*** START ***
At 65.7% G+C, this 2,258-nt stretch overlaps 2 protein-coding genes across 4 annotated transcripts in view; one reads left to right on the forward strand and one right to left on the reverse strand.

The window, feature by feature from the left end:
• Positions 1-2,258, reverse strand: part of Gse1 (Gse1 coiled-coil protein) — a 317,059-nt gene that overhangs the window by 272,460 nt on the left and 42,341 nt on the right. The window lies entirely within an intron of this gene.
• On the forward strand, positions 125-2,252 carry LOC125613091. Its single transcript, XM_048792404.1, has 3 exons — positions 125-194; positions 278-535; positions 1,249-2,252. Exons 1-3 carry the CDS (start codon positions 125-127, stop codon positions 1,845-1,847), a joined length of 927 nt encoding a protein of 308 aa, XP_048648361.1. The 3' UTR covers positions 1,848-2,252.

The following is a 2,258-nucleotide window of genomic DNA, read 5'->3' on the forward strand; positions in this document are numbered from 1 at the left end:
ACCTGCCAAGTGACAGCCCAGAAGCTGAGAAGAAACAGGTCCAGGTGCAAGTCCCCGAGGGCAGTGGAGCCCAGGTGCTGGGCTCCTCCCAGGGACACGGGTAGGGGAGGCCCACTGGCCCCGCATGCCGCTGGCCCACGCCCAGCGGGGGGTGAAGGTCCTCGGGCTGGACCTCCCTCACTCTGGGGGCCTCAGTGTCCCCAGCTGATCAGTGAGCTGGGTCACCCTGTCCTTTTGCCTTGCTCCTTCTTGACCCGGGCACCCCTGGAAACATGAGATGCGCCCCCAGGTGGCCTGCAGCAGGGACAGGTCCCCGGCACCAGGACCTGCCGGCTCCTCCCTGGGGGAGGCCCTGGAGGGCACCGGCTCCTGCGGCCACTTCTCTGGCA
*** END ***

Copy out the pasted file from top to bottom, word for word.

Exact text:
At 65.7% G+C, this 2,258-nt stretch overlaps 2 protein-coding genes across 4 annotated transcripts in view; one reads left to right on the forward strand and one right to left on the reverse strand.

The window, feature by feature from the left end:
• Positions 1-2,258, reverse strand: part of Gse1 (Gse1 coiled-coil protein) — a 317,059-nt gene that overhangs the window by 272,460 nt on the left and 42,341 nt on the right. The window lies entirely within an intron of this gene.
• On the forward strand, positions 125-2,252 carry LOC125613091. Its single transcript, XM_048792404.1, has 3 exons — positions 125-194; positions 278-535; positions 1,249-2,252. Exons 1-3 carry the CDS (start codon positions 125-127, stop codon positions 1,845-1,847), a joined length of 927 nt encoding a protein of 308 aa, XP_048648361.1. The 3' UTR covers positions 1,848-2,252.

The following is a 2,258-nucleotide window of genomic DNA, read 5'->3' on the forward strand; positions in this document are numbered from 1 at the left end:
ACCTGCCAAGTGACAGCCCAGAAGCTGAGAAGAAACAGGTCCAGGTGCAAGTCCCCGAGGGCAGTGGAGCCCAGGTGCTGGGCTCCTCCCAGGGACACGGGTAGGGGAGGCCCACTGGCCCCGCATGCCGCTGGCCCACGCCCAGCGGGGGGTGAAGGTCCTCGGGCTGGACCTCCCTCACTCTGGGGGCCTCAGTGTCCCCAGCTGATCAGTGAGCTGGGTCACCCTGTCCTTTTGCCTTGCTCCTTCTTGACCCGGGCACCCCTGGAAACATGAGATGCGCCCCCAGGTGGCCTGCAGCAGGGACAGGTCCCCGGCACCAGGACCTGCCGGCTCCTCCCTGGGGGAGGCCCTGGAGGGCACCGGCTCCTGCGGCCACTTCTCTGGCA